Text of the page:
Prisma schema files have their own syntax and rules, but they’re pretty readable even if you don’t have much experience with Prisma. The above schema specifies the following:

  • Generator for the database client, which will output a customized client library specifically for your data model.
  • Data source providing details about what database should be used, as well as any required credentials.
  • Post and Author models with different properties—like the title of type String. All the types will be mapped to ones used by the specified database. On top of that, a simple relation between the two models is established by utilizing the @relation attribute.

Applying the Schema

With the schema ready, you can now use the Prisma CLI to generate migrations and apply them to your database using the prisma migrate command:

npx prisma migrate dev --name init

Finally, run prisma generate to generate a dedicated client library matching your schema:

npx prisma generate

Creating a Resource Route

To connect with Prisma from your Remix app, you’ll have to use a previously-generated Prisma client. Start by creating a new db.server.js file inside the app folder:

// app/db.server.ts
import { PrismaClient } from "@prisma/client";

let prisma;

if (process.env.NODE_ENV === "production") {
  prisma = new PrismaClient();
} else {
  // Reuse the client when development server restarts
  if (!global.dbClient) {
    global.dbClient = new PrismaClient();
  prisma = global.dbClient;

export { prisma };

The above module exports an instance of PrismaClient. With some additional handling, the instance is cached and reused across Remix server restarts to optimize the development process.

Adding a Posts Resource Route

To use the exported instance of the Prisma client, create a new resource route in app/routes/posts.js:

// app/routes/posts.js
import { prisma } from "../db.server";

export async function loader({ request }) {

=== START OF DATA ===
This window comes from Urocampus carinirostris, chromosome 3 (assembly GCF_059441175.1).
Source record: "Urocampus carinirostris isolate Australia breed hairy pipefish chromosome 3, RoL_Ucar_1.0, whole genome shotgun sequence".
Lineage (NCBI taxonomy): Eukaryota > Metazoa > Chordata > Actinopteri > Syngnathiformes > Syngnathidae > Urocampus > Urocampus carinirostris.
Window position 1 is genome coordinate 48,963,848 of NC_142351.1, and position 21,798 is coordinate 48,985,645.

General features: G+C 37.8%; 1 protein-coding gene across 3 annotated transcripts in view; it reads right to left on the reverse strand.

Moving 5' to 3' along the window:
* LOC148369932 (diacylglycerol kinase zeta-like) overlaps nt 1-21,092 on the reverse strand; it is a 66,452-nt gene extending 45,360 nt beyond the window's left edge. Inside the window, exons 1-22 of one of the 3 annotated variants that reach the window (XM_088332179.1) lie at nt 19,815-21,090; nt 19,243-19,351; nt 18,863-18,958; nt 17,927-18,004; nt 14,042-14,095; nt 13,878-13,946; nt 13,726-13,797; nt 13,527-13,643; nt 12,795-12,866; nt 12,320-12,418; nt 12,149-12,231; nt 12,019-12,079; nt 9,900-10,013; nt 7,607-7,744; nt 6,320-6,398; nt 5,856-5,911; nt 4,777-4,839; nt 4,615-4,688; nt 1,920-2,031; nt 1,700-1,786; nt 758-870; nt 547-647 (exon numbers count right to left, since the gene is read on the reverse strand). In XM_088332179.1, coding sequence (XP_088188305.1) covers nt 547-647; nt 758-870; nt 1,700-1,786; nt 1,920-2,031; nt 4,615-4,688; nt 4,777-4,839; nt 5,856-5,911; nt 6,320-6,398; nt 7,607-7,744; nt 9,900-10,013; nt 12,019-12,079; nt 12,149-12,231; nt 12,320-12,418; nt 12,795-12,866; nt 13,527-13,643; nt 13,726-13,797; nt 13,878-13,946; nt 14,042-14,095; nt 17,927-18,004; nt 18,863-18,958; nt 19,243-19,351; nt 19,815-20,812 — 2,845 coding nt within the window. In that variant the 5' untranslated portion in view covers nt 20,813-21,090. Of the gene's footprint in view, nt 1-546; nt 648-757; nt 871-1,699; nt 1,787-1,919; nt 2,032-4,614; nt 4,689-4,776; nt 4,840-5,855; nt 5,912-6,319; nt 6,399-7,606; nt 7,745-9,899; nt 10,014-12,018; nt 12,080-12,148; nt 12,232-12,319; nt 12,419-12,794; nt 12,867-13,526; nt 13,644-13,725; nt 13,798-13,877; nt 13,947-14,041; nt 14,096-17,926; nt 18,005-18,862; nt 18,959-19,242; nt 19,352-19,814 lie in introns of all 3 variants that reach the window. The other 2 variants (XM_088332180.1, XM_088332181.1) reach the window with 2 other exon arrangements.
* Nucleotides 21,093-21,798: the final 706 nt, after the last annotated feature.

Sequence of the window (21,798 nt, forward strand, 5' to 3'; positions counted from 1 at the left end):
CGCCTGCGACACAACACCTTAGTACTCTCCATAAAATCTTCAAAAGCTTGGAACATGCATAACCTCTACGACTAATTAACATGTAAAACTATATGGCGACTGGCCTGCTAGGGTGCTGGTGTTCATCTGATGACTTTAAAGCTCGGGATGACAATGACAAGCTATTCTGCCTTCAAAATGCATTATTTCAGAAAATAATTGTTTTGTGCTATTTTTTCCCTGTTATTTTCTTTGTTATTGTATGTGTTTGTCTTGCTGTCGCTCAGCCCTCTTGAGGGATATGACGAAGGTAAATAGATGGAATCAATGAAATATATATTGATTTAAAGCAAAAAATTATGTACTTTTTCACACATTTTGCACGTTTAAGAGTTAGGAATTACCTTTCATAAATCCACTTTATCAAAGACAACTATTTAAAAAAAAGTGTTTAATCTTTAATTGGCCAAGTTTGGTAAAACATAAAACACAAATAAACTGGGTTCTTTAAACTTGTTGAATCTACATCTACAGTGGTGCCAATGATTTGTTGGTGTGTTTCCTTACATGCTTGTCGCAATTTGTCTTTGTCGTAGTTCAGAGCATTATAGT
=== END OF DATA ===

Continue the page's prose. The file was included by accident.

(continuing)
const from = Number(new URL(request.url).searchParams.get("from"));
  const to = Number(new URL(request.url).searchParams.get("to"));

  if (from >= 0 && to > 0) {
    const posts = await{
      skip: from,
      take: to - from,
      select: {
        id: true,
        title: true,
        updatedAt: true,
        author: {
          select: {
            email: true,
            name: true,

    return posts;
  return [];

In Remix, a resource route is a route that isn’t a part of your UI—i.e., it doesn’t render any components. Instead, it’s meant solely for data processing, services, and resources used by other parts of your website.

In the above code, the resource loader is used with the Prisma client. It returns JSON data resulting from querying the database for a list of posts.

Pagination is implemented as the route will be used by AG Grid to lazy load the data. Using from and to URL parameters together with Prisma’s offset pagination (skip and take properties) allows the data to be loaded in chunks that the grid will require.

Using the select field, you can choose the exact fields you want to include in the query’s result, including ones from a relation, as demonstrated through the author property.

Adding Test Data

In a production app, the users will fill your database through the provided frontend. However, when testing out the connection and data fetching mechanism, it’s worth having some sample data you can work with.

For this tutorial, you can use the pre-filled SQLite database file from the GitHub repo. Alternatively, you can create a dedicated Node.js script and use it to fill the database as follows:

// test-data.js
import { prisma } from "./app/db.server.js";
import { faker } from "@faker-js/faker";

const generateTestData = async (numberOfPosts) => {
  const author = await{
    data: {
      email: faker.internet.exampleEmail(),

  for (let i; i < numberOfPosts; i++) {
      data: {
        title: faker.lorem.sentence(getRandomInt(5, 8)),
        content: faker.lorem.paragraph(),
        author: { connect: { id: } },